Working with Civil Society Organisations to harness powerful information and data

Civil Society Organisations (CSOs) deliver much of the world’s humanitarian aid, build resilience against disaster and advocate for many of the world’s poorest people. Enabling them to take advantage of information and data technology, in-line with other parts of the humanitarian sector, needs to be a priority. 

MapAction is working with several CSO networks, exploring how we can share our knowledge of humanitarian mapping and information management. We held a session at Humanitarian Networks and Partnerships Week (HNPW) which was intended to share our range of experiences, highlight learning and challenges and see more CSOs being supported in this way.

The session featured panel speakers as follows:- Alan Mills – MapAction (Chair), Takeshi Komino – Asian Disaster Reduction and Response Network (ADRRN), Mayfourth Luneta – Center for Disaster Preparedness Foundation (CDP) and ADRRN, Gemma Davies – MapAction, Elise Belcher – Global Network of Civil Society Organisations for Disaster Reduction (GNDR), Primož Kovačič – Spatial Collective, Surya Shrestra – National Society for Earthquake Technology, Nepal (NSET) – ADRRN and GNDR).

The session aimed to highlight the huge amounts of information management that the civil society sector does. It was also a space to learn about the barriers that prevent CSOs from gathering, using and sharing data, not just within the CSO networks but between them and governments, regional agencies and international humanitarian systems. We wanted to share our experiences of working with CSOs and to use this platform to advocate for more support to these valuable organisations.

It also considered how the humanitarian sector can better support CSOs and accelerate their adoption of new technologies for information management, mapping and data science etc, as we all grapple with a wide range of anticipation, programming, monitoring and evaluation challenges.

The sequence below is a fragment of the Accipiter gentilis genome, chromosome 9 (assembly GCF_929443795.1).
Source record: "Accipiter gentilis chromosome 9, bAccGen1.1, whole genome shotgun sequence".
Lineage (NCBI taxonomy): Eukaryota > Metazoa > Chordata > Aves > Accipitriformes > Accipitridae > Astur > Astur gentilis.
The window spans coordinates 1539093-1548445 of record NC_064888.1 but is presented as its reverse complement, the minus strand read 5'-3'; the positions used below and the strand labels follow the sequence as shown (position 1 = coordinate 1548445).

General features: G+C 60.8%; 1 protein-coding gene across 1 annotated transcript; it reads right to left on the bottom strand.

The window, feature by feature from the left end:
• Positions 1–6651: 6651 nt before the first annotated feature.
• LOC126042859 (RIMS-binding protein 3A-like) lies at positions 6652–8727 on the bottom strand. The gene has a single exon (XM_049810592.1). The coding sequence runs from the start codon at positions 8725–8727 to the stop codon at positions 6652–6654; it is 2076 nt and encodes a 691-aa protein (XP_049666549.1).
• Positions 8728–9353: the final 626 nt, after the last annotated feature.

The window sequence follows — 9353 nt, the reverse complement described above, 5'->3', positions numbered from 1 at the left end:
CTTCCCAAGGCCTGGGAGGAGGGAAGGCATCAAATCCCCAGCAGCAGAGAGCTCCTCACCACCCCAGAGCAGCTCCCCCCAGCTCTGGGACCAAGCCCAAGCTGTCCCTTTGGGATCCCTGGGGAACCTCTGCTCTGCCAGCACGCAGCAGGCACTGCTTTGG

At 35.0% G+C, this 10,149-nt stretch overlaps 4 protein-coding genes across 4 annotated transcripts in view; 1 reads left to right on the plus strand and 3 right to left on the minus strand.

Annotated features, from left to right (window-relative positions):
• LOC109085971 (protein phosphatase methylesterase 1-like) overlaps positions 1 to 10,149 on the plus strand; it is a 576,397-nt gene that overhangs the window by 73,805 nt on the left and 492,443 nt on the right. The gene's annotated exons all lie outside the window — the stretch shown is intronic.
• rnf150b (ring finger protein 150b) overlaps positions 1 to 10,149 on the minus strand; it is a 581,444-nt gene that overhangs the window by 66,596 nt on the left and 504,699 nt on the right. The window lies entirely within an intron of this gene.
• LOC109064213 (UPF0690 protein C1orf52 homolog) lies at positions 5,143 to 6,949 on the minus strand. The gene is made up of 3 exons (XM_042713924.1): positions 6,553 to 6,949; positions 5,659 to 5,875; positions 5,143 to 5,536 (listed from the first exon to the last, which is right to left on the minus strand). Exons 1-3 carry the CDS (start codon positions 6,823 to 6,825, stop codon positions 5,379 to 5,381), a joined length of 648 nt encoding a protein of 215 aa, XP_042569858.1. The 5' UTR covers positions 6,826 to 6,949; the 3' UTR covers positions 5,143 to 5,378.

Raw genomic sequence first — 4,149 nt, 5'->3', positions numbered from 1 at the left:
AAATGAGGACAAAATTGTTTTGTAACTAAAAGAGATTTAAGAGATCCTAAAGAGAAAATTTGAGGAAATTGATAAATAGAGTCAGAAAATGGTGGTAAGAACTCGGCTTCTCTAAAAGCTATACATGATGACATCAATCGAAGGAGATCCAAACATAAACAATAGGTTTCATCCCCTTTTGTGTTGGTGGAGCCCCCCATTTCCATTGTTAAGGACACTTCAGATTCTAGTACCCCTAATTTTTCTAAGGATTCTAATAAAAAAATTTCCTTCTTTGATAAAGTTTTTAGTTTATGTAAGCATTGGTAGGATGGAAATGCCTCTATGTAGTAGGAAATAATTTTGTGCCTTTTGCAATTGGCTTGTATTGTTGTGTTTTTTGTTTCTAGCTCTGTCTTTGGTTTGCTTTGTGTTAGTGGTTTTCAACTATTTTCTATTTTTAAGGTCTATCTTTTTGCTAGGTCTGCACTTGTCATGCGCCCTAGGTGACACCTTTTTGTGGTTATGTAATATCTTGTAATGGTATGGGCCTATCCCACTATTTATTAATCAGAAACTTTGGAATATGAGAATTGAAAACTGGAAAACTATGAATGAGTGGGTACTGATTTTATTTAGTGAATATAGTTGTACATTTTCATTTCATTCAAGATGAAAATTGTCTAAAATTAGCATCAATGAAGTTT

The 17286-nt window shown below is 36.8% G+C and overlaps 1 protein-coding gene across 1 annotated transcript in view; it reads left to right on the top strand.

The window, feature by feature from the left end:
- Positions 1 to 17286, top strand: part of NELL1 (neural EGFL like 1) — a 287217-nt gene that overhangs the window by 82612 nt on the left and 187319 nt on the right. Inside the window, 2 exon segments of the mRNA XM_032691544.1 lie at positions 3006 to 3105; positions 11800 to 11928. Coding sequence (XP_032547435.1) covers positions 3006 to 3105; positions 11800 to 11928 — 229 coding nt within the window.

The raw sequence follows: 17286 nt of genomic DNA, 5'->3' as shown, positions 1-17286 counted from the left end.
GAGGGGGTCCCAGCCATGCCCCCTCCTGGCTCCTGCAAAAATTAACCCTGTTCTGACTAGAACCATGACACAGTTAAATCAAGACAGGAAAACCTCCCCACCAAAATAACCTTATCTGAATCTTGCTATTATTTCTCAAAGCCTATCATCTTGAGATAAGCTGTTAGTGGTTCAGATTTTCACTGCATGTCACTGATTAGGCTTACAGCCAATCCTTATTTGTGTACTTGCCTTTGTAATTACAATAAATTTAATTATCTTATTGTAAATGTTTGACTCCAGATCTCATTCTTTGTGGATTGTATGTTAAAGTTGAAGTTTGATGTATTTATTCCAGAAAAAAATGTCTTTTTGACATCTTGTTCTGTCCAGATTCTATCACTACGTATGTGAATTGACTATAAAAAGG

As well as looking at the bottlenecks, the session looked at some of the challenges, such as: how to access good information; avoid poor use; allow for easy and efficient information exchange; and how organisations might be able to do all this with already stretched funding and capacity constraints.

See the zoom recording of the session below

The Humanitarian Networking and Partnerships Week (HNPW) is run by the UN Office for the Coordination of Humanitarian Affairs (UN OCHA). It provides a forum to address key humanitarian issues. Throughout the three weeks, participants and partnerships shared their expertise and collaborated on best practices to address shared problems.

USAID logo

MapAction’s work in this area is supported by USAID’s Bureau of Humanitarian Affairs.

Strengthening urban resilience with GNDR

MapAction’s strategy to 2023 aims to use geospatial technology and insight to bridge the gap between humanitarian need and available resources. We are doing this by, among other things, helping local, regional and global civil society networks to conduct their own geospatial analysis, and bolstering the resilience of urban communities to different types of crises.